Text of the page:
Field Durability of Yorkool®LN Nets in the Benin Republic
I. B. Ahogni1,2*, R. Y. Aïkpon1,3, R. A. Ossè1,4, J. F. Dagnon5, R. Govoetchan6, R. H. Attolou1, A. Agbevo6, R. Azondekon1,7, C. Z. Koukpo1,2, V. Gnanguenon8, H. Sagbohan1,2, C. Kpanou1,2, F. Tokponon9, B. Akinro1, G. G. Padonou1,2, M. C. Akogbeto1
1Centre de Recherche Entomologique de Cotonou (CREC), Ministry of Health, Cotonou, Benin.
2Faculté des Sciences et Techniques (FAST), University of Abomey-Calavi (UAC), Cotonou, Benin.
3Ecole Normale Supérieure de Natitingou ENS, Université Nationale des Sciences, Technologies, Ingénierie et Mathématiques (UNSTIM), Natitingou, Bénin.
4école de Gestion et d’Exploitation des Systèmes d’Elevage (EGESE), Université Nationale d’Agriculture, Ketou, Benin.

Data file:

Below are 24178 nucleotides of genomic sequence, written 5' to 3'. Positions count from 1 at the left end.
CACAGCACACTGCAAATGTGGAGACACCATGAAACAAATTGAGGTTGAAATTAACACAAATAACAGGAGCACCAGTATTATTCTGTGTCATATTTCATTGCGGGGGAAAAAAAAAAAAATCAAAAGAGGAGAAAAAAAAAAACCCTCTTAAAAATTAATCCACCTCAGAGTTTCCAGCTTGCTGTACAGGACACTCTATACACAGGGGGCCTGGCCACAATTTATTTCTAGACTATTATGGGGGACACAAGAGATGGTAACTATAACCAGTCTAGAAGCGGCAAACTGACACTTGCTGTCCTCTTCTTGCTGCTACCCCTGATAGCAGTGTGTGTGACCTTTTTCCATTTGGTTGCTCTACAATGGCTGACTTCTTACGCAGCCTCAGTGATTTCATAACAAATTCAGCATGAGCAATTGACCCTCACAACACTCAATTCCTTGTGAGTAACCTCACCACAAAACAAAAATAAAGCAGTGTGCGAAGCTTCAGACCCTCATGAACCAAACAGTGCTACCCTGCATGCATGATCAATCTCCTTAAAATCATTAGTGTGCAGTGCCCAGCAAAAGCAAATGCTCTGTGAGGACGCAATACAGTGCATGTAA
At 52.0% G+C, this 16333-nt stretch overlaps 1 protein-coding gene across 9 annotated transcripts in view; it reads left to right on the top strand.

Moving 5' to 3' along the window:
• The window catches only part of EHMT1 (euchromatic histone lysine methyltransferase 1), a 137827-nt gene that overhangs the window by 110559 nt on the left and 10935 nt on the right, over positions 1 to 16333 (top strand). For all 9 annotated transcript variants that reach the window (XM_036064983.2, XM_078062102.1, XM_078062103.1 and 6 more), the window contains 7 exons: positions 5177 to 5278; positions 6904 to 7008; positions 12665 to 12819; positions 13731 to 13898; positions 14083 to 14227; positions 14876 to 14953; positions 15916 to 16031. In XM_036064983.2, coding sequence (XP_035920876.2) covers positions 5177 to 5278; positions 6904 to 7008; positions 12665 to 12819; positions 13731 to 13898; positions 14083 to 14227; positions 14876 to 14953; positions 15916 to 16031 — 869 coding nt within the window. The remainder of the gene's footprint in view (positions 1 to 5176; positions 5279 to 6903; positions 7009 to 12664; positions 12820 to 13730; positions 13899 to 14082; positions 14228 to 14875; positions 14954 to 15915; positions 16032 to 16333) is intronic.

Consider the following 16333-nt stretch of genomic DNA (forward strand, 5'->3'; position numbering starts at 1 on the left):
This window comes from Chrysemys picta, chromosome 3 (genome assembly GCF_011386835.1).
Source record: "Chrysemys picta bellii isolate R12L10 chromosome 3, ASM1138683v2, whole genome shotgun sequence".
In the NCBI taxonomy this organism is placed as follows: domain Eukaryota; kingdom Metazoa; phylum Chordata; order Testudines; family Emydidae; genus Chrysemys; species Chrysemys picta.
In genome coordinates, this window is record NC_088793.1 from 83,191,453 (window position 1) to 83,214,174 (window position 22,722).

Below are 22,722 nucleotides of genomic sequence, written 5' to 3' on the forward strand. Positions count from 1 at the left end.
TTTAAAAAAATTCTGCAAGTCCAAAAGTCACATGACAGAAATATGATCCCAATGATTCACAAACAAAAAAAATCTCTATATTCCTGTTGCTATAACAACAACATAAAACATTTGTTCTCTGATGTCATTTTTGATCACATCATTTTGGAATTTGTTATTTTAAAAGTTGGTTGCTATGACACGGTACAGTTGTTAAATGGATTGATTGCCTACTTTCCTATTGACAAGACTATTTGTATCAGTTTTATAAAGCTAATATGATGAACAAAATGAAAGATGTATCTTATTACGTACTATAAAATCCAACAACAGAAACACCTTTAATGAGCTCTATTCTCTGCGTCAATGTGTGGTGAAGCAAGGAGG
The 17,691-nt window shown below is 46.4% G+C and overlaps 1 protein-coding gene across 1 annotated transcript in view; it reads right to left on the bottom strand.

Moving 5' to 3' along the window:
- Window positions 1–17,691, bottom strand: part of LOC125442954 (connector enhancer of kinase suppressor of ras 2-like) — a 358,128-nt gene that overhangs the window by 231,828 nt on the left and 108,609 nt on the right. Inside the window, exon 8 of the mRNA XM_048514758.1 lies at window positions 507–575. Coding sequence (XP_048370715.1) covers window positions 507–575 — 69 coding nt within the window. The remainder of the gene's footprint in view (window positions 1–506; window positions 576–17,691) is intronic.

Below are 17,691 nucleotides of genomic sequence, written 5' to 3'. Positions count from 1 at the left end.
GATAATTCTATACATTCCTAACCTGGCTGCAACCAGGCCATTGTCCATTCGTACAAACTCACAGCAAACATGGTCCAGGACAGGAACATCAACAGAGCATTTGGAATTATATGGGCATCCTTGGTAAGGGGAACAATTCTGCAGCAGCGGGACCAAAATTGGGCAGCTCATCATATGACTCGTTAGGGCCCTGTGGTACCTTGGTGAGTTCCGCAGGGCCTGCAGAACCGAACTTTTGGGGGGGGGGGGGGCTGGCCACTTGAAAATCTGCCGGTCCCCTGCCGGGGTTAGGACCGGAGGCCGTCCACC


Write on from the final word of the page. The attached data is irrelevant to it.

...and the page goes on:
5President’s Malaria Initiative, US Agency for International Development, Cotonou, Benin.
6CREC-London School of Hygiene and Tropical Medecine (CREC-LSHTM Collaborative Research Programme), Cotonou, Benin.
7University of Wisconsin Milwaukee, Milwaukee, USA.
8USAID PMI VectorLink project, Abt associates, Bujumbura, Burundi.
9National Malaria Control Program, Cotonou, Benin.
DOI: 10.4236/ae.2020.81006   PDF    HTML   XML   656 Downloads   1,667 Views   Citations